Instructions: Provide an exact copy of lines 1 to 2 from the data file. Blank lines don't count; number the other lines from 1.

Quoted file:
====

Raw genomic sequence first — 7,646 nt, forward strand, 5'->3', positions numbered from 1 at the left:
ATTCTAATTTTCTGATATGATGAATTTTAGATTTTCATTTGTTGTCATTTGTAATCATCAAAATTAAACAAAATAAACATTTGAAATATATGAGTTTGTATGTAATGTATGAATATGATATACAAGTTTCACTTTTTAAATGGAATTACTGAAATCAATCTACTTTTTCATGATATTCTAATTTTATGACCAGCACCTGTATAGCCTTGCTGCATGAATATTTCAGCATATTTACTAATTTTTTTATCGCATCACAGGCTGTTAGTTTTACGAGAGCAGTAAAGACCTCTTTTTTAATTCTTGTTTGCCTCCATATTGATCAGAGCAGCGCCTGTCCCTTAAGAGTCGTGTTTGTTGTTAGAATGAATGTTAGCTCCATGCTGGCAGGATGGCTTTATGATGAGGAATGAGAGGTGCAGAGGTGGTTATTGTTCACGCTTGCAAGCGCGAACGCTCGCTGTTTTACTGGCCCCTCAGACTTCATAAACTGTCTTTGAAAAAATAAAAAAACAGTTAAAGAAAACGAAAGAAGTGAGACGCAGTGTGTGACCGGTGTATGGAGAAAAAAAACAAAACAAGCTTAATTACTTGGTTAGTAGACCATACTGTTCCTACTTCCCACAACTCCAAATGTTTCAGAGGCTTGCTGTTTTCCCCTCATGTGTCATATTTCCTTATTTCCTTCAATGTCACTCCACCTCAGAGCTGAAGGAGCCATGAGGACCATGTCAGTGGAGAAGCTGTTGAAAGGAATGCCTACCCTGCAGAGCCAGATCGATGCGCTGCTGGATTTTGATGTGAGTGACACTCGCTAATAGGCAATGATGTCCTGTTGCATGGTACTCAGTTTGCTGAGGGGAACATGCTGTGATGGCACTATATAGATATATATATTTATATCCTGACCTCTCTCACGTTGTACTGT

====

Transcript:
Raw genomic sequence first — 7,646 nt, forward strand, 5'->3', positions numbered from 1 at the left:
ATTCTAATTTTCTGATATGATGAATTTTAGATTTTCATTTGTTGTCATTTGTAATCATCAAAATTAAACAAAATAAACATTTGAAATATATGAGTTTGTATGTAATGTATGAATATGATATACAAGTTTCACTTTTTAAATGGAATTACTGAAATCAATCTACTTTTTCATGATATTCTAATTTTATGACCAGCACCTGTATAGCCTTGCTGCATGAATATTTCAGCATATTTACTAATTTTTTTATCGCATCACAGGCTGTTAGTTTTACGAGAGCAGTAAAGACCTCTTTTTTAATTCTTGTTTGCCTCCATATTGATCAGAGCAGCGCCTGTCCCTTAAGAGTCGTGTTTGTTGTTAGAATGAATGTTAGCTCCATGCTGGCAGGATGGCTTTATGATGAGGAATGAGAGGTGCAGAGGTGGTTATTGTTCACGCTTGCAAGCGCGAACGCTCGCTGTTTTACTGGCCCCTCAGACTTCATAAACTGTCTTTGAAAAAATAAAAAAACAGTTAAAGAAAACGAAAGAAGTGAGACGCAGTGTGTGACCGGTGTATGGAGAAAAAAAACAAAACAAGCTTAATTACTTGGTTAGTAGACCATACTGTTCCTACTTCCCACAACTCCAAATGTTTCAGAGGCTTGCTGTTTTCCCCTCATGTGTCATATTTCCTTATTTCCTTCAATGTCACTCCACCTCAGAGCTGAAGGAGCCATGAGGACCATGTCAGTGGAGAAGCTGTTGAAAGGAATGCCTACCCTGCAGAGCCAGATCGATGCGCTGCTGGATTTTGATGTGAGTGACACTCGCTAATAGGCAATGATGTCCTGTTGCATGGTACTCAGTTTGCTGAGGGGAACATGCTGTGATGGCACTATATAGATATATATATTTATATCCTGACCTCTCTCACGTTGTACTGT